A Hero Never Dies (1998)
Reviewed by: ewaffle on 2007-11-18
“A Hero Never Dies” is a brilliantly flawed masterpiece. Absurdly over the top and hyper-stylized, it upends many conventions of the gangster movie by making the gangster style into one of the main subjects of the film. They are cool, therefore they are.

Martin and Jack are completely caught up in an existential nightmare. Each is the enforcer and top gun for his boss and both are forced to do battle with the other because the bosses are at war. As existential heroes all they can do is live as authentic and autonomous a life as they can while stuck in the reality created by a world they can influence but not fundamentally control or ore even change. They recognize the ultimate futility of their situation and accept the challenge to create new meanings in an otherwise senseless world while realizing the concrete certainty of their real lack of power. Johnny To uses many of the tropes, themes and images of the ultra-violent Hong Kong gangster movie but as soon as we become familiar and comfortable with them he changes the rules. The bosses served by the protagonists have none of the verve or energy of typical crime lords in movies like this. They act more like timid mid-level criminal bureaucrats lacking the accoutrements common to men of their station. Mr. Fong and Mr. Yam are very easy to dislike from their first appearance and become more so as the action progresses.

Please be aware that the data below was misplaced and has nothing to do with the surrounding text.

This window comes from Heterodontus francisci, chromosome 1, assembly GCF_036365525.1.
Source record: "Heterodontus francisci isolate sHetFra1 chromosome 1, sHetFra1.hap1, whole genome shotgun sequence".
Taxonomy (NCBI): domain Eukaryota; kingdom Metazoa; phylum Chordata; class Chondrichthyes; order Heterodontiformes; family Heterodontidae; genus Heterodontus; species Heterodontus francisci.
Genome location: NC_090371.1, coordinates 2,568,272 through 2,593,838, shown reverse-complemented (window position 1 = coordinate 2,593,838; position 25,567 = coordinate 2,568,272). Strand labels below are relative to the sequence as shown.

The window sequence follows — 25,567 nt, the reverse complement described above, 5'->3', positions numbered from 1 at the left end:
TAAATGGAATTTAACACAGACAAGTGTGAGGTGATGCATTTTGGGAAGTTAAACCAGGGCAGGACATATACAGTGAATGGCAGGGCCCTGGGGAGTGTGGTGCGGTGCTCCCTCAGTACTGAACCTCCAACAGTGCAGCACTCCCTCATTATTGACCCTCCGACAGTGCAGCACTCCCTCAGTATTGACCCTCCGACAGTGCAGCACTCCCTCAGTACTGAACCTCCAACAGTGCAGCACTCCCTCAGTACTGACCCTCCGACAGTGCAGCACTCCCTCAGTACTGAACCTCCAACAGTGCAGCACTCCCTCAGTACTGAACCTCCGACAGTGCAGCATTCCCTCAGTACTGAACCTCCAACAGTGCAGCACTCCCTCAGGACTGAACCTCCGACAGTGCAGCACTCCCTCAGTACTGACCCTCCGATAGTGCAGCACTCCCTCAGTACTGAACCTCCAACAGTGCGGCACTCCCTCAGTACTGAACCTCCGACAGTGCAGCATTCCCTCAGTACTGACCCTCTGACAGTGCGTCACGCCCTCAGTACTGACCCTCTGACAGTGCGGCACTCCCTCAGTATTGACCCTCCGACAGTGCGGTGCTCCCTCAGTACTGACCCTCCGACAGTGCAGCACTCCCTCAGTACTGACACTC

Each killer’s appearance and style are very different from the other. Lau Ching-Wan as Martin looks like a Thai cowboy with his ten gallon hat, leather pants, boots, ever present cigar and perfectly Brylcreemed pompadour. He runs very hot and is loud and flashy—he decks himself out in a white suit with a lavender shirt when not in his leathers. Leon Lai dresses simply in somber tones of conservative cut with only a necklace to set off his ensemble. He is quiet and cool—almost glacially so. While it might seem that pairing actors with such a disparity of screen presence and talent would be a problematic mismatch—Lau Ching-Wan can play any part imaginable while Leon Lai’s talents don’t seem to include impersonating characters onscreen--they make it work.